Let’s talk about this: who has got a good ear for dialogue?


There’s been quite a bit of interesting discussion of late in the comments about what does and does not constitute good dialogue. Why, just the other day, a reader asked a startlingly simple but trenchant question: what authors did I think had a good ear for dialogue?

Immediately, as is my wont, I started thinking of authors — specifically, those who write the kinds of books I happen to be reading at the moment. That’s not altogether surprising, since not everyone reads every category of book, and what might ring true on a memoir’s pages could come across as maddeningly incommunicative in a mystery. What works beautifully in literary fiction might seem downright florid in a Western, and heaven knows, however finely “Whatever!” might fit into a YA scene, it would just seem out of place in most adult fiction.

In short, what might be a good recommendation to a writer in one genre would not necessarily be useful for a writer in another. But you, my friends, read and write across every conceivable book category, don’t you?

Here is what I propose, if you are up for it: tell me which writers in your chosen book category have the best ear for dialogue, and why you think so. To render these stirring endorsements more useful as examples to others, kindly mention the category in which you write.

The authors you name need not necessarily be your favorite writers, or even those you believe to be exceptionally good ones. What I am hoping to hear is who you think is the best at writing dialogue that rings true to the characters peopling the lifeworlds in these books.

Since the asker of the original question writes YA Fantasy, I would particularly like to hear from writers of YA and fantasy, respectively, but honestly, the more book categories we can address here, the better. Also, the more of you who weigh in, the better an idea I shall have of what kind of examples will best speak to you in future posts.

In case I’m being too subtle here: if you want me to talk more about your chosen kind of writing, this would be an excellent opportunity to offer me incentive to do it. Heck, get your whole writing group to chime in.

So please let me hear your thoughts on the subject! I’d love to hear your suggestions and insights. And, of course, keep up the good work!

5 Replies to “Let’s talk about this: who has got a good ear for dialogue?”

  1. I write historical fiction, and I can think of two wonderful examples: one classic, and one modern.

    Tolstoy — Delves deep into the psychology of his characters, which renders dialogue that’s perfectly in keeping with the characterizations he represents.

    Dorothy Dunnett — Her words radiate off the page. The dialogue is at once brilliantly witty and devastatingly trenchant, yet it remains true-to-life and believable. You WANT to meet people who speak like this in real life, but know you’d be overawed if you did.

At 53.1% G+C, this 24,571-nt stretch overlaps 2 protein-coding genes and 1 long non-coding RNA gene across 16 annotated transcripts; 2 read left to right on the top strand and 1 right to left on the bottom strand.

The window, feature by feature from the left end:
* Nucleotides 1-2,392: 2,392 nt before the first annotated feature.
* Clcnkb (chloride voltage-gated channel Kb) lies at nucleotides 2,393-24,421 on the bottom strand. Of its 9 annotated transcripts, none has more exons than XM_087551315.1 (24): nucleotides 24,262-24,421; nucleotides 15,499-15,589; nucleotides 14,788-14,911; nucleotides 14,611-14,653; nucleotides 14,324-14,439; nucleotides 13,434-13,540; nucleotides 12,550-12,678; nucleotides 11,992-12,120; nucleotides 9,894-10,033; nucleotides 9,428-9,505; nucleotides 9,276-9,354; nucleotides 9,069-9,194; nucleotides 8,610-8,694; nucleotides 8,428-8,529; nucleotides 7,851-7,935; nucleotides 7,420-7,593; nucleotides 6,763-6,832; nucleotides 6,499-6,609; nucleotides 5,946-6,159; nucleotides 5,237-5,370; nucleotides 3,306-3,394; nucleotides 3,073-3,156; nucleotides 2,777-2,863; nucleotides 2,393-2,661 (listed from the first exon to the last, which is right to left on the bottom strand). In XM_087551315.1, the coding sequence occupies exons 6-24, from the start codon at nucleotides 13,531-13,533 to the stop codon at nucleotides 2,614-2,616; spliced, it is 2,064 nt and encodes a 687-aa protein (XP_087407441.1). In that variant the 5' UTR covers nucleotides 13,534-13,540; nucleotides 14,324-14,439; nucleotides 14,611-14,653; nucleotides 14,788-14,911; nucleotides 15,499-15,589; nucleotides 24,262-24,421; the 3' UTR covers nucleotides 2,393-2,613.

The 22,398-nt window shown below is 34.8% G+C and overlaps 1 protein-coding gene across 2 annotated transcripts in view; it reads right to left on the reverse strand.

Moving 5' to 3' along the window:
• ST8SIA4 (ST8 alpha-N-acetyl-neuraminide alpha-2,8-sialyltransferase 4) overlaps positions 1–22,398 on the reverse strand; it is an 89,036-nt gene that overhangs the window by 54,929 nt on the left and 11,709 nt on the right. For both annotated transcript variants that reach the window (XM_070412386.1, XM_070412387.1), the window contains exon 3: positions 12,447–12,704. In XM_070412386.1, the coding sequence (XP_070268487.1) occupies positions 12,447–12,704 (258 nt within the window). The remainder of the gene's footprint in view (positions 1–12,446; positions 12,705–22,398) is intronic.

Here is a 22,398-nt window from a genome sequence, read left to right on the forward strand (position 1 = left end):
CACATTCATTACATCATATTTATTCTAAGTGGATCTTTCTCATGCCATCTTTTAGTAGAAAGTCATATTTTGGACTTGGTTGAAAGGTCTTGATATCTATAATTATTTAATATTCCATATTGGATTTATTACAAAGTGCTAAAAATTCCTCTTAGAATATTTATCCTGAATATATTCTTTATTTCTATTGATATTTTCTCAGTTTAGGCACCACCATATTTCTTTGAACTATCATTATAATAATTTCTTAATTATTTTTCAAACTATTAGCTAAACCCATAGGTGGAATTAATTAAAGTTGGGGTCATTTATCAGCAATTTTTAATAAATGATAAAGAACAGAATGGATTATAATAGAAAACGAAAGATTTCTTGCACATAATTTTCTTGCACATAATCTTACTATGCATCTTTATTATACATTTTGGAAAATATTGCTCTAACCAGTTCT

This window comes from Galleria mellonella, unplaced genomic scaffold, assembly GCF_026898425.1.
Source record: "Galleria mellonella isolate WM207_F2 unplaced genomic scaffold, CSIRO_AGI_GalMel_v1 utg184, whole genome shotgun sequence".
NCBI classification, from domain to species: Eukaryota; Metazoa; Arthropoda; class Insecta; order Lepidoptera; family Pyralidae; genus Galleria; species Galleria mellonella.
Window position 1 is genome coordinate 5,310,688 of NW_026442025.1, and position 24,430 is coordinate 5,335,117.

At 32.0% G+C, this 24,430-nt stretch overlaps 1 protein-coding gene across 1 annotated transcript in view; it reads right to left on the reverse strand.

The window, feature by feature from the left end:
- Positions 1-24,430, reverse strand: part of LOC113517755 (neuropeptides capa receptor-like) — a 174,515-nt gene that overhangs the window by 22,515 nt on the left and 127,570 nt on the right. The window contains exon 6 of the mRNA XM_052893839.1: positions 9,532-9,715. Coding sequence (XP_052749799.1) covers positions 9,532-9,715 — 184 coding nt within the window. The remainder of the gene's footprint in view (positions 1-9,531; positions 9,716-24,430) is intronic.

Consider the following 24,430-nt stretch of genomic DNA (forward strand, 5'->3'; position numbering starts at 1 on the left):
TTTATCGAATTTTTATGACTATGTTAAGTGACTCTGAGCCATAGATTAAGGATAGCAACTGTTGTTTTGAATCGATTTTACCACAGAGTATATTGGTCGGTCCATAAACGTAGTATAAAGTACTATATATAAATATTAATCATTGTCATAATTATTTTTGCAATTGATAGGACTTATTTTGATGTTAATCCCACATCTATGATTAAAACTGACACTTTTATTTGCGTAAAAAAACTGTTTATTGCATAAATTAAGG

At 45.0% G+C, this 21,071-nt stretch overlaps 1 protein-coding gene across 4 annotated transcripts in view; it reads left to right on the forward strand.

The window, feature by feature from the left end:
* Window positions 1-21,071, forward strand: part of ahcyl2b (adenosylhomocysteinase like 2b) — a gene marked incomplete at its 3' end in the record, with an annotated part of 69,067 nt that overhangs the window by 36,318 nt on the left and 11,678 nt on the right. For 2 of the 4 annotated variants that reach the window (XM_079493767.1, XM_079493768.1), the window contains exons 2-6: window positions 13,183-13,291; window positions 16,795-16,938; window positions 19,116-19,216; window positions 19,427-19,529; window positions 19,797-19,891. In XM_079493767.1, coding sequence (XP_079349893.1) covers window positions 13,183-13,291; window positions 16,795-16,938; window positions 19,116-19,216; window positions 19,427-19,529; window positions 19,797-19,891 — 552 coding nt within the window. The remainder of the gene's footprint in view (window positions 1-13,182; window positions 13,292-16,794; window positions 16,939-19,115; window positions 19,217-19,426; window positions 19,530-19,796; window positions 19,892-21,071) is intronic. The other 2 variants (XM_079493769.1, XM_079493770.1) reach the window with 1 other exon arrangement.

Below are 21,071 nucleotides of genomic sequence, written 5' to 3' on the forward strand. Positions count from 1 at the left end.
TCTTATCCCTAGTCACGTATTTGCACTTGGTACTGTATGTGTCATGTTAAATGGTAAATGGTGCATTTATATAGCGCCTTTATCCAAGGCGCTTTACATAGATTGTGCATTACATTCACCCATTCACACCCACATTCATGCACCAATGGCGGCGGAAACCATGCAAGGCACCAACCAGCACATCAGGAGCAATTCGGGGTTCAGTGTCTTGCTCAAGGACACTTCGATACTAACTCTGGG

Honorable mentions from categories I don’t write in: Guy Gavriel Kay, Neil Gaiman (fantasy); Ayn Rand (literary fiction) Shakespeare, Charlotte Bronte, Jane Austen (Ye Olde).

    1. I’d have to agree with Charlotte with Tolstoy. He’s amazing.

      I also really enjoy DeLillo except for the times that it gets so florid that you’re thinking that there is absolutely no way that anyone could actually speak like that. He has a fantastic style that lends itself to to the natural way that people speak to each other.

      Hemingway is another that lends itself to that style… I’m trying to remember the title of one short story in particular that was just so exquisite with its dialogue (the whole thing was just between these two boys, getting drunk on their father’s whiskey) that made me so excited and after reading it, I ran to my computer and wrote all night.

      Flannery O’Connor is perfect for my specific story that I’m writing right now, although I don’t know if most people would technically want her regional dialogue. She has such a wonderful ear for dialect.

  2. When I think of good dialogue, I think of good characters, and that may not be the same thing. But the names that are coming to my head when I put my YA fantasy hat on are those with strong characters – voice is so important with a character.

    So I’m thinking Terry Pratchett (not strictly YA but he has that style), or Diana Wynne Jones or Lloyd Alexander or Jonathan Stroud’s Bartemaus books.

    If I’m going just for dialogue, I’d turn to the great comedy films of the ’30s like His Girl Friday or Philadelphia Story.

    1. Wow, Laurie — I’m trying to picture that kind of rapid-fire Charles MacArthur/Philip Barry dialogue on a novel’s page. It would be magnificent if it worked, but since the style of delivery was so important in the plays, the framing would be difficult. I’d love to see a YA fantasy writer pull it off, though!

      You’re right that it’s difficult to separate good dialogue from well-developed characters, but you’d be surprised by how many otherwise beautifully-rounded characters say dull or predictable things in submissions.

  3. Anne,
    I grabbed two epic historic novels off my bookshelf and checked their dialogue to make sure they were worthwhile recommending.

    The first is Lavinia by Ursula K. LeGuin and Hades’ Daughter Book One of the Troy Game series by Sara Douglass.

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